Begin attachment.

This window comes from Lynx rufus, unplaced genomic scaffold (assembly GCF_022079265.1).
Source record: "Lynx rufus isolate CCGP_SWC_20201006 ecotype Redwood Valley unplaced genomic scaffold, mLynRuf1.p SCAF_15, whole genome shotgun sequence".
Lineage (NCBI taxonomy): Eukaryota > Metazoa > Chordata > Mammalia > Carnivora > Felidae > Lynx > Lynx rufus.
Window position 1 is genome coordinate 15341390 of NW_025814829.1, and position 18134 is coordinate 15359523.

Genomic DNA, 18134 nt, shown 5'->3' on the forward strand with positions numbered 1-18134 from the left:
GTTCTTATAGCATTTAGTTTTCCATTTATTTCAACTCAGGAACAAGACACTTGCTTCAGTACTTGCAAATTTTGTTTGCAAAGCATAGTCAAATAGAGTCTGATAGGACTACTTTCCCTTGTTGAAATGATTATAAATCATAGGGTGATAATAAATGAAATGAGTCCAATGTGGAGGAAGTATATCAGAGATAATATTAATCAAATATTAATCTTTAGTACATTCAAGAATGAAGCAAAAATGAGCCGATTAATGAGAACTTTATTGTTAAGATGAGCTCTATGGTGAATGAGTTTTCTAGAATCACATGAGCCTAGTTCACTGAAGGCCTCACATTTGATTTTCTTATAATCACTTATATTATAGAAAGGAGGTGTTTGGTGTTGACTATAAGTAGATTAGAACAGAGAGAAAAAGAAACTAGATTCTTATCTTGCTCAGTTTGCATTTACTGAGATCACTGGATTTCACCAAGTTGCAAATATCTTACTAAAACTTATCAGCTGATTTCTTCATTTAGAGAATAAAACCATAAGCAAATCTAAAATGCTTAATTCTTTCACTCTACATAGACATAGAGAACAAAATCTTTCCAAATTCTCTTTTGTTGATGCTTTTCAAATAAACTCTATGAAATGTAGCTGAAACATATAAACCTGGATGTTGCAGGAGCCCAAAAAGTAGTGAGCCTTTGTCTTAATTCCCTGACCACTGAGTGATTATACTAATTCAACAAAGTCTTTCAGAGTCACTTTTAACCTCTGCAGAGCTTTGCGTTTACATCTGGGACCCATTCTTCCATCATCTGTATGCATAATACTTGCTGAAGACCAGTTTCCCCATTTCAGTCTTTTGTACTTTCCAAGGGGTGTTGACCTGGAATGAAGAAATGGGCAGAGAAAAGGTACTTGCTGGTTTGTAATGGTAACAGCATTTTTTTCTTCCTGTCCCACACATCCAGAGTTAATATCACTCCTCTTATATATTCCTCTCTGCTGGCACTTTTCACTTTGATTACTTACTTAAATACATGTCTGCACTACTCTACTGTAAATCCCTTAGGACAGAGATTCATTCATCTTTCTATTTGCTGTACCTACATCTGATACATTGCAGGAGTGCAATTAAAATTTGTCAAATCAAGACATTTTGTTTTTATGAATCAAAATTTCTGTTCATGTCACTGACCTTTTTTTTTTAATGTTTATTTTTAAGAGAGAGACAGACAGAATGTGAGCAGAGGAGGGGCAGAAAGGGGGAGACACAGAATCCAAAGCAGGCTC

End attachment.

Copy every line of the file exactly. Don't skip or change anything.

This window comes from Lynx rufus, unplaced genomic scaffold (assembly GCF_022079265.1).
Source record: "Lynx rufus isolate CCGP_SWC_20201006 ecotype Redwood Valley unplaced genomic scaffold, mLynRuf1.p SCAF_15, whole genome shotgun sequence".
Lineage (NCBI taxonomy): Eukaryota > Metazoa > Chordata > Mammalia > Carnivora > Felidae > Lynx > Lynx rufus.
Window position 1 is genome coordinate 15341390 of NW_025814829.1, and position 18134 is coordinate 15359523.

Genomic DNA, 18134 nt, shown 5'->3' on the forward strand with positions numbered 1-18134 from the left:
GTTCTTATAGCATTTAGTTTTCCATTTATTTCAACTCAGGAACAAGACACTTGCTTCAGTACTTGCAAATTTTGTTTGCAAAGCATAGTCAAATAGAGTCTGATAGGACTACTTTCCCTTGTTGAAATGATTATAAATCATAGGGTGATAATAAATGAAATGAGTCCAATGTGGAGGAAGTATATCAGAGATAATATTAATCAAATATTAATCTTTAGTACATTCAAGAATGAAGCAAAAATGAGCCGATTAATGAGAACTTTATTGTTAAGATGAGCTCTATGGTGAATGAGTTTTCTAGAATCACATGAGCCTAGTTCACTGAAGGCCTCACATTTGATTTTCTTATAATCACTTATATTATAGAAAGGAGGTGTTTGGTGTTGACTATAAGTAGATTAGAACAGAGAGAAAAAGAAACTAGATTCTTATCTTGCTCAGTTTGCATTTACTGAGATCACTGGATTTCACCAAGTTGCAAATATCTTACTAAAACTTATCAGCTGATTTCTTCATTTAGAGAATAAAACCATAAGCAAATCTAAAATGCTTAATTCTTTCACTCTACATAGACATAGAGAACAAAATCTTTCCAAATTCTCTTTTGTTGATGCTTTTCAAATAAACTCTATGAAATGTAGCTGAAACATATAAACCTGGATGTTGCAGGAGCCCAAAAAGTAGTGAGCCTTTGTCTTAATTCCCTGACCACTGAGTGATTATACTAATTCAACAAAGTCTTTCAGAGTCACTTTTAACCTCTGCAGAGCTTTGCGTTTACATCTGGGACCCATTCTTCCATCATCTGTATGCATAATACTTGCTGAAGACCAGTTTCCCCATTTCAGTCTTTTGTACTTTCCAAGGGGTGTTGACCTGGAATGAAGAAATGGGCAGAGAAAAGGTACTTGCTGGTTTGTAATGGTAACAGCATTTTTTTCTTCCTGTCCCACACATCCAGAGTTAATATCACTCCTCTTATATATTCCTCTCTGCTGGCACTTTTCACTTTGATTACTTACTTAAATACATGTCTGCACTACTCTACTGTAAATCCCTTAGGACAGAGATTCATTCATCTTTCTATTTGCTGTACCTACATCTGATACATTGCAGGAGTGCAATTAAAATTTGTCAAATCAAGACATTTTGTTTTTATGAATCAAAATTTCTGTTCATGTCACTGACCTTTTTTTTTTAATGTTTATTTTTAAGAGAGAGACAGACAGAATGTGAGCAGAGGAGGGGCAGAAAGGGGGAGACACAGAATCCAAAGCAGGCTC